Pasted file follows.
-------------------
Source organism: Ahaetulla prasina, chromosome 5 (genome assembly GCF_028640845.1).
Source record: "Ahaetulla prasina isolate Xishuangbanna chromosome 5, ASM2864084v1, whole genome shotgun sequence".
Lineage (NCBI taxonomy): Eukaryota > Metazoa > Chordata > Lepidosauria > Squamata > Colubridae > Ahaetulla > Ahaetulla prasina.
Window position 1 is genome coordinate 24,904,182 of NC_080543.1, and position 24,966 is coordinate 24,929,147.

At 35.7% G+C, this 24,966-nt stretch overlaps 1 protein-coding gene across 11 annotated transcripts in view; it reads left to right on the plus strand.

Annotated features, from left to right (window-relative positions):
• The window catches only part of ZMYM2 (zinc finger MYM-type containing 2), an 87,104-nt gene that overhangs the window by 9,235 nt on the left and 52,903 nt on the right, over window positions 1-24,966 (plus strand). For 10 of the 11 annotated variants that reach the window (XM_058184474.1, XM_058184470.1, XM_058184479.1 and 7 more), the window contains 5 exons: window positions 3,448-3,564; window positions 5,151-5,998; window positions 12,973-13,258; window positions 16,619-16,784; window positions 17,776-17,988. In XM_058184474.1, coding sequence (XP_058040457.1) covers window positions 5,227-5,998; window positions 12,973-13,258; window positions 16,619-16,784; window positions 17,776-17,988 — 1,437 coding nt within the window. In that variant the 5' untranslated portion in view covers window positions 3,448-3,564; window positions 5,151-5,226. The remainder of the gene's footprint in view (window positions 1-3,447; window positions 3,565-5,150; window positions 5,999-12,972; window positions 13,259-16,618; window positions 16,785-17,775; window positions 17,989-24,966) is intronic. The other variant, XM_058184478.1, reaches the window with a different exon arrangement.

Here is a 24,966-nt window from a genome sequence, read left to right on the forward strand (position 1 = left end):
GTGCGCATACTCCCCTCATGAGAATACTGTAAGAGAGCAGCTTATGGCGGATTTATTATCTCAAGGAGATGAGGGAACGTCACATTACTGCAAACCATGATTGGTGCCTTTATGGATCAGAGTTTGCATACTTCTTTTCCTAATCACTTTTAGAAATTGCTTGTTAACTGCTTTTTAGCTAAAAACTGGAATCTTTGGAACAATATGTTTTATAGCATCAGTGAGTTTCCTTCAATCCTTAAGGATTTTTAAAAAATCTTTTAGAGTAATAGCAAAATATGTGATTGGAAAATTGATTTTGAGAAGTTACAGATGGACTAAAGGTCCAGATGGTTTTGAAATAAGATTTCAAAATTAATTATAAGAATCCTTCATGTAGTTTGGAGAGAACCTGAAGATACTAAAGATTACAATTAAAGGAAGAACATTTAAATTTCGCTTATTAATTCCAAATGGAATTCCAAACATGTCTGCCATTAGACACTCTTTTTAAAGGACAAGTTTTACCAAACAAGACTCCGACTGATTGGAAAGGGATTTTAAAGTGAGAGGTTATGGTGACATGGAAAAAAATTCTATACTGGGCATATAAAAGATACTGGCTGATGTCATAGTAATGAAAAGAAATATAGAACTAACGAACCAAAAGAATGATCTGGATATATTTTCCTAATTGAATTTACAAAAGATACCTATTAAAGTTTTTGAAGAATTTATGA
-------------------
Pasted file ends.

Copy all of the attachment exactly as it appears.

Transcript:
Source organism: Ahaetulla prasina, chromosome 5 (genome assembly GCF_028640845.1).
Source record: "Ahaetulla prasina isolate Xishuangbanna chromosome 5, ASM2864084v1, whole genome shotgun sequence".
Lineage (NCBI taxonomy): Eukaryota > Metazoa > Chordata > Lepidosauria > Squamata > Colubridae > Ahaetulla > Ahaetulla prasina.
Window position 1 is genome coordinate 24,904,182 of NC_080543.1, and position 24,966 is coordinate 24,929,147.

At 35.7% G+C, this 24,966-nt stretch overlaps 1 protein-coding gene across 11 annotated transcripts in view; it reads left to right on the plus strand.

Annotated features, from left to right (window-relative positions):
• The window catches only part of ZMYM2 (zinc finger MYM-type containing 2), an 87,104-nt gene that overhangs the window by 9,235 nt on the left and 52,903 nt on the right, over window positions 1-24,966 (plus strand). For 10 of the 11 annotated variants that reach the window (XM_058184474.1, XM_058184470.1, XM_058184479.1 and 7 more), the window contains 5 exons: window positions 3,448-3,564; window positions 5,151-5,998; window positions 12,973-13,258; window positions 16,619-16,784; window positions 17,776-17,988. In XM_058184474.1, coding sequence (XP_058040457.1) covers window positions 5,227-5,998; window positions 12,973-13,258; window positions 16,619-16,784; window positions 17,776-17,988 — 1,437 coding nt within the window. In that variant the 5' untranslated portion in view covers window positions 3,448-3,564; window positions 5,151-5,226. The remainder of the gene's footprint in view (window positions 1-3,447; window positions 3,565-5,150; window positions 5,999-12,972; window positions 13,259-16,618; window positions 16,785-17,775; window positions 17,989-24,966) is intronic. The other variant, XM_058184478.1, reaches the window with a different exon arrangement.

Here is a 24,966-nt window from a genome sequence, read left to right on the forward strand (position 1 = left end):
GTGCGCATACTCCCCTCATGAGAATACTGTAAGAGAGCAGCTTATGGCGGATTTATTATCTCAAGGAGATGAGGGAACGTCACATTACTGCAAACCATGATTGGTGCCTTTATGGATCAGAGTTTGCATACTTCTTTTCCTAATCACTTTTAGAAATTGCTTGTTAACTGCTTTTTAGCTAAAAACTGGAATCTTTGGAACAATATGTTTTATAGCATCAGTGAGTTTCCTTCAATCCTTAAGGATTTTTAAAAAATCTTTTAGAGTAATAGCAAAATATGTGATTGGAAAATTGATTTTGAGAAGTTACAGATGGACTAAAGGTCCAGATGGTTTTGAAATAAGATTTCAAAATTAATTATAAGAATCCTTCATGTAGTTTGGAGAGAACCTGAAGATACTAAAGATTACAATTAAAGGAAGAACATTTAAATTTCGCTTATTAATTCCAAATGGAATTCCAAACATGTCTGCCATTAGACACTCTTTTTAAAGGACAAGTTTTACCAAACAAGACTCCGACTGATTGGAAAGGGATTTTAAAGTGAGAGGTTATGGTGACATGGAAAAAAATTCTATACTGGGCATATAAAAGATACTGGCTGATGTCATAGTAATGAAAAGAAATATAGAACTAACGAACCAAAAGAATGATCTGGATATATTTTCCTAATTGAATTTACAAAAGATACCTATTAAAGTTTTTGAAGAATTTATGA